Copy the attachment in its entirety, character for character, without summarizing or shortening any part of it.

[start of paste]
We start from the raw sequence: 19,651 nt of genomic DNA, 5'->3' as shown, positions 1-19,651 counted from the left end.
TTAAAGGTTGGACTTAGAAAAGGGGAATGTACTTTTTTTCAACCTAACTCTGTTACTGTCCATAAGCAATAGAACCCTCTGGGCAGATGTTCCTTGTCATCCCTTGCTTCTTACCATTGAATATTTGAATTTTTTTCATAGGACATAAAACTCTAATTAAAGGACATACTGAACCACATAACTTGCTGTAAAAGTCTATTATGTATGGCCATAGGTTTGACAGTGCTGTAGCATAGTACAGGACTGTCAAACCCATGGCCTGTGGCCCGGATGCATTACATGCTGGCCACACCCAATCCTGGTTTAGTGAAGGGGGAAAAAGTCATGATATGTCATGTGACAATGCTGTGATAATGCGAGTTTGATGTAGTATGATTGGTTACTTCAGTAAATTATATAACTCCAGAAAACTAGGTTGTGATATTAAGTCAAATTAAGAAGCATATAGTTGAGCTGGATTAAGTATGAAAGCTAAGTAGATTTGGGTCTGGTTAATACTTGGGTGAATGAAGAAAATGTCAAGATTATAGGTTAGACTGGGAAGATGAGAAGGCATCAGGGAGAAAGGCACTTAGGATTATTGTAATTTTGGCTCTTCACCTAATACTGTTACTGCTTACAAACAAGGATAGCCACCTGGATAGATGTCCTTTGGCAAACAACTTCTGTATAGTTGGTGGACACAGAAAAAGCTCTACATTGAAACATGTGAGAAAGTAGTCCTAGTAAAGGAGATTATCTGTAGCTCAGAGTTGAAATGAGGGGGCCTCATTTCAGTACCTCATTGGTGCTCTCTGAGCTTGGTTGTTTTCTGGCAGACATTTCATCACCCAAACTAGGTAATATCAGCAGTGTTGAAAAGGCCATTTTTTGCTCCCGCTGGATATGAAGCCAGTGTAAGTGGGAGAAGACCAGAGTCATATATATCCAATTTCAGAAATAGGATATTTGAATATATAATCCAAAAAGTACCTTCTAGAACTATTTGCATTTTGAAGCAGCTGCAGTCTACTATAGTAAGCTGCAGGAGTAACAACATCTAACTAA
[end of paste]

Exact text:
We start from the raw sequence: 19,651 nt of genomic DNA, 5'->3' as shown, positions 1-19,651 counted from the left end.
TTAAAGGTTGGACTTAGAAAAGGGGAATGTACTTTTTTTCAACCTAACTCTGTTACTGTCCATAAGCAATAGAACCCTCTGGGCAGATGTTCCTTGTCATCCCTTGCTTCTTACCATTGAATATTTGAATTTTTTTCATAGGACATAAAACTCTAATTAAAGGACATACTGAACCACATAACTTGCTGTAAAAGTCTATTATGTATGGCCATAGGTTTGACAGTGCTGTAGCATAGTACAGGACTGTCAAACCCATGGCCTGTGGCCCGGATGCATTACATGCTGGCCACACCCAATCCTGGTTTAGTGAAGGGGGAAAAAGTCATGATATGTCATGTGACAATGCTGTGATAATGCGAGTTTGATGTAGTATGATTGGTTACTTCAGTAAATTATATAACTCCAGAAAACTAGGTTGTGATATTAAGTCAAATTAAGAAGCATATAGTTGAGCTGGATTAAGTATGAAAGCTAAGTAGATTTGGGTCTGGTTAATACTTGGGTGAATGAAGAAAATGTCAAGATTATAGGTTAGACTGGGAAGATGAGAAGGCATCAGGGAGAAAGGCACTTAGGATTATTGTAATTTTGGCTCTTCACCTAATACTGTTACTGCTTACAAACAAGGATAGCCACCTGGATAGATGTCCTTTGGCAAACAACTTCTGTATAGTTGGTGGACACAGAAAAAGCTCTACATTGAAACATGTGAGAAAGTAGTCCTAGTAAAGGAGATTATCTGTAGCTCAGAGTTGAAATGAGGGGGCCTCATTTCAGTACCTCATTGGTGCTCTCTGAGCTTGGTTGTTTTCTGGCAGACATTTCATCACCCAAACTAGGTAATATCAGCAGTGTTGAAAAGGCCATTTTTTGCTCCCGCTGGATATGAAGCCAGTGTAAGTGGGAGAAGACCAGAGTCATATATATCCAATTTCAGAAATAGGATATTTGAATATATAATCCAAAAAGTACCTTCTAGAACTATTTGCATTTTGAAGCAGCTGCAGTCTACTATAGTAAGCTGCAGGAGTAACAACATCTAACTAA